Clark County continues to eye pot-law changes
Sticky’s Pot Shop, which unsuccessfully defied the county’s ban on recreational cannabis, will reopen in its Hazel Dell location should the Clark County Council vote to reverse the prohibition.
Jeremy Larson, the son of the store’s owner, John Larson, made the remarks Wednesday after the most recent council work session, which examined zoning and land-use considerations of lifting the ban. The council is scheduled to hold a public hearing on the topic at its July 2 meeting.
“We are pleased with the direction the county is moving in,” Jeremy Larson said. “We really appreciate the broad consideration they have given this.”
After last year’s elections, the council began rethinking the ban, which has been in place since 2014. The owner of Sticky’s has made attempts to open despite the ban. Most recently, the store opened in 2017 after being granted a reprieve while it challenged the ban in court. But after losing the appeal, John Larson was ordered in March to pay a civil penalty of $112,500 to the county.
Meanwhile, the county moved forward with reconsidering the ban. In April, the council held a work session examining the public safety and health aspects of legal cannabis. A month later, it held another work session on changes to the county’s land-use and planning code that would make way for legal cannabis and specify where pot businesses can be located.
Earlier this month, the Clark County Planning Commission reviewed the proposed changes and approved them 3-2. During the meeting, commissioners expressed concern about public engagement, opposition to legal marijuana in north Clark County and if the regulations were too restrictive.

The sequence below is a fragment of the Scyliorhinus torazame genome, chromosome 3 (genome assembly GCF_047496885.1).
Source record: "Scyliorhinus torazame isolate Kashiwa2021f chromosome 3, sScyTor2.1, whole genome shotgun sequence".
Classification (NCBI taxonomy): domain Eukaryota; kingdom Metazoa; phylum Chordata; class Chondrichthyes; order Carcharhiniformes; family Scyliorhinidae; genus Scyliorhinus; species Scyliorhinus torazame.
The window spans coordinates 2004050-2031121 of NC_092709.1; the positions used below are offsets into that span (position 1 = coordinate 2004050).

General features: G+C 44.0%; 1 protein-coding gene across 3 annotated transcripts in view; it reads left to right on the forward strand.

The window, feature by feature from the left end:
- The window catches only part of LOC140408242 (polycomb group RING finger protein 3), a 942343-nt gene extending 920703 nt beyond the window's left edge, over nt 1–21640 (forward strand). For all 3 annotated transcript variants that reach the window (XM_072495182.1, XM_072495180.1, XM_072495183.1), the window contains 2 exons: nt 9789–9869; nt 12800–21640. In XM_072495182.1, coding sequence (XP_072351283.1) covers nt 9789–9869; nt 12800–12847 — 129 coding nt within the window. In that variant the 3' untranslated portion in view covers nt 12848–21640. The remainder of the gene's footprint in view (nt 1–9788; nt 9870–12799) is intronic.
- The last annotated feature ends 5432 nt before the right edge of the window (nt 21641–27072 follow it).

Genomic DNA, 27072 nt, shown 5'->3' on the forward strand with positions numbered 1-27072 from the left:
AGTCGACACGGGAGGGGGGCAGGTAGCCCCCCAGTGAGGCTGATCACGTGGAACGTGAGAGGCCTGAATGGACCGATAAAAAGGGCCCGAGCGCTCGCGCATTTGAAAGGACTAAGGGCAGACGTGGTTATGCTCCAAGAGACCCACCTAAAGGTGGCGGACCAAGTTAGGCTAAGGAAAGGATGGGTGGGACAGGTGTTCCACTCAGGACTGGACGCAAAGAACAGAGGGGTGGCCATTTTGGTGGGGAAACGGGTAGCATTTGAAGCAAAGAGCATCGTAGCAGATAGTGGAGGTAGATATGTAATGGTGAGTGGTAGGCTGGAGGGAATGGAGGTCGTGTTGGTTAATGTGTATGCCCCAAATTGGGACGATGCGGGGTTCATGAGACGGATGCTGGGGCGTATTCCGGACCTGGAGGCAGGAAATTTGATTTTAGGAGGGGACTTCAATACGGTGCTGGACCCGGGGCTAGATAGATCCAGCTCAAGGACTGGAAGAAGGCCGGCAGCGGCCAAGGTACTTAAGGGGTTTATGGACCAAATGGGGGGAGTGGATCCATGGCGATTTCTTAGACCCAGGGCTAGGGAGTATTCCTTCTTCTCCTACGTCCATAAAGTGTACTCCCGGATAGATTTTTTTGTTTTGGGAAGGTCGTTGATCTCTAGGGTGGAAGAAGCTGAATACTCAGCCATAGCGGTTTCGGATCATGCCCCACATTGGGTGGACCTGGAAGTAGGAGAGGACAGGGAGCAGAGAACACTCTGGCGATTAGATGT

On Wednesday, the proposed code changes were back before the council for a final review. The proposed changes to the code provide a definition of “marijuana.” They also reflect updates to state law, such as eliminating “collective gardens,” which were previously used for medical marijuana.
Colete Anderson, a Community Planning program manager, said the proposed code will continue the county’s ban on medical marijuana cooperatives, which allow grows of up to 60 plants in residential areas. She said these grows are difficult to inspect.
The code revisions would permit marijuana production and processing in some areas zoned agricultural, forest or industrial. Anderson said the planning commission recommended that retail marijuana businesses be permitted to operate in commercial areas in the Vancouver urban growth area but not in rural centers. Retailers would be allowed to stay open until 11 p.m. to match the city of Vancouver’s ordinance.
Currently, three businesses hold retail licenses and another three are pending in unincorporated Clark County. More than a dozen hold processing or production licenses.
A previous version of the code changes would’ve prohibited marijuana facilities from being within a thousand feet from the perimeter boundary of sensitive sites, such as schools, playgrounds, libraries, child care centers, arcades, churches and substance abuse treatment centers.
The planning commission voted to revise the buffer to 750 feet to allow more flexibility and to prevent the potential unintended consequences of putting marijuana facilities in another undesirable location to meet the more expansive buffer. The thousand-foot buffer will still stand for public playgrounds, as well as elementary and secondary schools as required by state law.
During Wednesday’s meeting, Councilor Gary Medvigy said he had been contacted by constituents about the reduced buffer. He asked if it had been lowered to unfairly benefit “one particular retailer.”
“Certainly, it shouldn’t benefit one particular retailer over the business interests of the general group that’s out there that may have permits,” he said.
Councilor Temple Lentz said the reduction came out of a conversation with businesses concerned about the limited area where these businesses could be sited.
After the meeting, Jeremy Larson said the county code shouldn’t concentrate marijuana businesses in one area and should instead spread them out to improve access.